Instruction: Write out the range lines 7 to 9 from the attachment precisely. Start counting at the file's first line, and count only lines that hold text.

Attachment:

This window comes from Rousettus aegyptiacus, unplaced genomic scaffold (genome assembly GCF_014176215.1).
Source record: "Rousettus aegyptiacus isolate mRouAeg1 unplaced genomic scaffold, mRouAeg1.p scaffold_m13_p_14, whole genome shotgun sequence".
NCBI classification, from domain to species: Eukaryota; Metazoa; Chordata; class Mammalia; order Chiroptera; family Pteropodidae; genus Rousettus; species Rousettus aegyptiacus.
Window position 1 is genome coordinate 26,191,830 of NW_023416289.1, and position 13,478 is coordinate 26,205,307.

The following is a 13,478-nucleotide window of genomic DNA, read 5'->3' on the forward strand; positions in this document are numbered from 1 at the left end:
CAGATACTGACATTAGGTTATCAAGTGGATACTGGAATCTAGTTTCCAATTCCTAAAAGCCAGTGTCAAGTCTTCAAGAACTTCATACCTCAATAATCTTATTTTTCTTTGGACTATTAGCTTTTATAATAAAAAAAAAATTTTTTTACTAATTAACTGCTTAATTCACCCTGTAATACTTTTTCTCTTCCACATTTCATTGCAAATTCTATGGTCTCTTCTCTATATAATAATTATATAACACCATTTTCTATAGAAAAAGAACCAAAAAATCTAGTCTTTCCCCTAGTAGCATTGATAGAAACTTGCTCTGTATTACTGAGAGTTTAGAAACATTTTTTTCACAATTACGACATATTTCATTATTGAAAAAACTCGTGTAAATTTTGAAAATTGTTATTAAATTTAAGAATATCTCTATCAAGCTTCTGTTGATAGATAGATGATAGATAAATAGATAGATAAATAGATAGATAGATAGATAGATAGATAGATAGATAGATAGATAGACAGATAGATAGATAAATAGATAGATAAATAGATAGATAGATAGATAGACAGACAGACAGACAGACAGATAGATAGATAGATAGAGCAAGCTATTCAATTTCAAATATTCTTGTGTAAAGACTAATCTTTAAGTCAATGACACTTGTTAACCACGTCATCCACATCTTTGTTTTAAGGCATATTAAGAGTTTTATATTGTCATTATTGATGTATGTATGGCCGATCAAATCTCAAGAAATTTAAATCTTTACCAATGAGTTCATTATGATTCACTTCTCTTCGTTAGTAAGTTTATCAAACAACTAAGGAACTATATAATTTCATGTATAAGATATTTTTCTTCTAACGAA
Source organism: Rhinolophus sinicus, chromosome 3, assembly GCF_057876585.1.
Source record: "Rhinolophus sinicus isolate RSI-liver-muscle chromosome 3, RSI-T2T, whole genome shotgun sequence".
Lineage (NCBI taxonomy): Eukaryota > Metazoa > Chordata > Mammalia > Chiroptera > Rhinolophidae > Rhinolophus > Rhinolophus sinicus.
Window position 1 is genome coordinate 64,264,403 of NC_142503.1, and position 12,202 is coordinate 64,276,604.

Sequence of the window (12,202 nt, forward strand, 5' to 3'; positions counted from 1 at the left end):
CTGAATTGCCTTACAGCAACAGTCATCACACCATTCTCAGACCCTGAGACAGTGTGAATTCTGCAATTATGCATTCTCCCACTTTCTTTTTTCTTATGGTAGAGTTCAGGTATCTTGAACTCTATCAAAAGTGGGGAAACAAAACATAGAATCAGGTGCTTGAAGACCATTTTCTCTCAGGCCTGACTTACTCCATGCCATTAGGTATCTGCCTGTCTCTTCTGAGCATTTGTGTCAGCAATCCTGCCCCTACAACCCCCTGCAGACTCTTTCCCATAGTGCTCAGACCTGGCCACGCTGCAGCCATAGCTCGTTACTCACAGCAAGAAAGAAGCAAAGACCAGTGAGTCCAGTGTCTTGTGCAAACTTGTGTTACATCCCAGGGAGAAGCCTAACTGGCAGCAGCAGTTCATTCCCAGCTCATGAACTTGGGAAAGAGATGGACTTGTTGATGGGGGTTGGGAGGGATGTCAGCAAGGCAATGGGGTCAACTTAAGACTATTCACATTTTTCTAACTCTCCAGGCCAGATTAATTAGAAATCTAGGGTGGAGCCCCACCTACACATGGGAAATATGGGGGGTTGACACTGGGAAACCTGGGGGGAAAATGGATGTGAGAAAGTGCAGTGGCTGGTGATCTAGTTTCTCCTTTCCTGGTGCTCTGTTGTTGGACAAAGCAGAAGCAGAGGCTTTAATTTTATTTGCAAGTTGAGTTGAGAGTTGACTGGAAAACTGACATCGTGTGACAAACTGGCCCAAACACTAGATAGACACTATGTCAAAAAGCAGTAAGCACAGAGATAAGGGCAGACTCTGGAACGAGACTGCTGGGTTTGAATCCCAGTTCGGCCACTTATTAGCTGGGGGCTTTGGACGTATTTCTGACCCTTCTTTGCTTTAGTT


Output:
Source organism: Rhinolophus sinicus, chromosome 3, assembly GCF_057876585.1.
Source record: "Rhinolophus sinicus isolate RSI-liver-muscle chromosome 3, RSI-T2T, whole genome shotgun sequence".
Lineage (NCBI taxonomy): Eukaryota > Metazoa > Chordata > Mammalia > Chiroptera > Rhinolophidae > Rhinolophus > Rhinolophus sinicus.